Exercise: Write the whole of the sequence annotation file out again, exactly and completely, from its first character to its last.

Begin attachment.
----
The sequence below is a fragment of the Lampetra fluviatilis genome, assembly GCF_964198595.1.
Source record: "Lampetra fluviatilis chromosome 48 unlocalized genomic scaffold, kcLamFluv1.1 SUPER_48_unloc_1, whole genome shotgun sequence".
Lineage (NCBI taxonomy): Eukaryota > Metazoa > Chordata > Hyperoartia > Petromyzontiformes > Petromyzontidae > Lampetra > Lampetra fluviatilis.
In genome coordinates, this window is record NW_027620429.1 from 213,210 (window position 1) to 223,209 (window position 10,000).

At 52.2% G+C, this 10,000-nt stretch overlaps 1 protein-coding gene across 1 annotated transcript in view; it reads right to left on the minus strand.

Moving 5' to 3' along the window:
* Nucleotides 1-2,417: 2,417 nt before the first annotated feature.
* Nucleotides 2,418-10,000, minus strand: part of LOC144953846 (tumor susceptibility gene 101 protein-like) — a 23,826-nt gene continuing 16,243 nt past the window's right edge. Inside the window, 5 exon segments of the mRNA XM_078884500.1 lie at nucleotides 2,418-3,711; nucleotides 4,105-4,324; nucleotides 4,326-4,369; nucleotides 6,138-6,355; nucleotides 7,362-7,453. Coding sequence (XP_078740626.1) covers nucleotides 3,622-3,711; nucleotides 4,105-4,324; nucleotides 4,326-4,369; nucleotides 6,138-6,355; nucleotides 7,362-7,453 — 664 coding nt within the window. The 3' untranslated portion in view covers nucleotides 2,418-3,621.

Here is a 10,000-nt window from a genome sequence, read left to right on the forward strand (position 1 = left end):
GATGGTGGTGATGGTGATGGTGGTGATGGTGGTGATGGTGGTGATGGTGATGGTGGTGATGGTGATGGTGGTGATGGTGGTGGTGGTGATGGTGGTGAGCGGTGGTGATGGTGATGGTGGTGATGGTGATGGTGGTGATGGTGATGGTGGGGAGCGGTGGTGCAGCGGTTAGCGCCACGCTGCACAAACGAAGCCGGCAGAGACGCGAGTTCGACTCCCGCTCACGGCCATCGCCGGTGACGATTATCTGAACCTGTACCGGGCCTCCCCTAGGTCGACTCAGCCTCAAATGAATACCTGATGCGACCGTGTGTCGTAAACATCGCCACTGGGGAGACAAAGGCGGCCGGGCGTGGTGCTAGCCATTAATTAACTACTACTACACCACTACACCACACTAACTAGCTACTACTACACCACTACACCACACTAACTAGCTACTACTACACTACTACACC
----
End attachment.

The sequence below is a fragment of the Lampetra fluviatilis genome, assembly GCF_964198595.1.
Source record: "Lampetra fluviatilis chromosome 48 unlocalized genomic scaffold, kcLamFluv1.1 SUPER_48_unloc_1, whole genome shotgun sequence".
Lineage (NCBI taxonomy): Eukaryota > Metazoa > Chordata > Hyperoartia > Petromyzontiformes > Petromyzontidae > Lampetra > Lampetra fluviatilis.
In genome coordinates, this window is record NW_027620429.1 from 213,210 (window position 1) to 223,209 (window position 10,000).

At 52.2% G+C, this 10,000-nt stretch overlaps 1 protein-coding gene across 1 annotated transcript in view; it reads right to left on the minus strand.

Moving 5' to 3' along the window:
* Nucleotides 1-2,417: 2,417 nt before the first annotated feature.
* Nucleotides 2,418-10,000, minus strand: part of LOC144953846 (tumor susceptibility gene 101 protein-like) — a 23,826-nt gene continuing 16,243 nt past the window's right edge. Inside the window, 5 exon segments of the mRNA XM_078884500.1 lie at nucleotides 2,418-3,711; nucleotides 4,105-4,324; nucleotides 4,326-4,369; nucleotides 6,138-6,355; nucleotides 7,362-7,453. Coding sequence (XP_078740626.1) covers nucleotides 3,622-3,711; nucleotides 4,105-4,324; nucleotides 4,326-4,369; nucleotides 6,138-6,355; nucleotides 7,362-7,453 — 664 coding nt within the window. The 3' untranslated portion in view covers nucleotides 2,418-3,621.

Here is a 10,000-nt window from a genome sequence, read left to right on the forward strand (position 1 = left end):
GATGGTGGTGATGGTGATGGTGGTGATGGTGGTGATGGTGGTGATGGTGATGGTGGTGATGGTGATGGTGGTGATGGTGGTGGTGGTGATGGTGGTGAGCGGTGGTGATGGTGATGGTGGTGATGGTGATGGTGGTGATGGTGATGGTGGGGAGCGGTGGTGCAGCGGTTAGCGCCACGCTGCACAAACGAAGCCGGCAGAGACGCGAGTTCGACTCCCGCTCACGGCCATCGCCGGTGACGATTATCTGAACCTGTACCGGGCCTCCCCTAGGTCGACTCAGCCTCAAATGAATACCTGATGCGACCGTGTGTCGTAAACATCGCCACTGGGGAGACAAAGGCGGCCGGGCGTGGTGCTAGCCATTAATTAACTACTACTACACCACTACACCACACTAACTAGCTACTACTACACCACTACACCACACTAACTAGCTACTACTACACTACTACACC